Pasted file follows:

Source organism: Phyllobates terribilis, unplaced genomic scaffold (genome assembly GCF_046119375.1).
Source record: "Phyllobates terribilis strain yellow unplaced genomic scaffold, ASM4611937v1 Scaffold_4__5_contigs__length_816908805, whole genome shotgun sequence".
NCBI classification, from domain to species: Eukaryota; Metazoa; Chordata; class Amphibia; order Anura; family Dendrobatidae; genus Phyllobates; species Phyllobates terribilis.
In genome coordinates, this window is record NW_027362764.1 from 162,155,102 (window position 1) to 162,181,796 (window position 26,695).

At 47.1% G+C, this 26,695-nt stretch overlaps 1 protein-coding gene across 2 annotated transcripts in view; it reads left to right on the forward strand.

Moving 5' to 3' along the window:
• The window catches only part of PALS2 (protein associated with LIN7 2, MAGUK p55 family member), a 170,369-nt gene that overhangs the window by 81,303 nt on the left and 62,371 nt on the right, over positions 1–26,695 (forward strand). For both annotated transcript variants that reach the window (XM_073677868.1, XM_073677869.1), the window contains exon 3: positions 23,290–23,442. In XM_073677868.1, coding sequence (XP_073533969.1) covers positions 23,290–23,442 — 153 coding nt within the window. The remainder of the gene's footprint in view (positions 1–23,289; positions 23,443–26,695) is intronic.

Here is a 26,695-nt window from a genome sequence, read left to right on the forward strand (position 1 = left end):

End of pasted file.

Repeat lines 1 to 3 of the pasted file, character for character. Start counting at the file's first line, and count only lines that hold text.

Source organism: Phyllobates terribilis, unplaced genomic scaffold (genome assembly GCF_046119375.1).
Source record: "Phyllobates terribilis strain yellow unplaced genomic scaffold, ASM4611937v1 Scaffold_4__5_contigs__length_816908805, whole genome shotgun sequence".
NCBI classification, from domain to species: Eukaryota; Metazoa; Chordata; class Amphibia; order Anura; family Dendrobatidae; genus Phyllobates; species Phyllobates terribilis.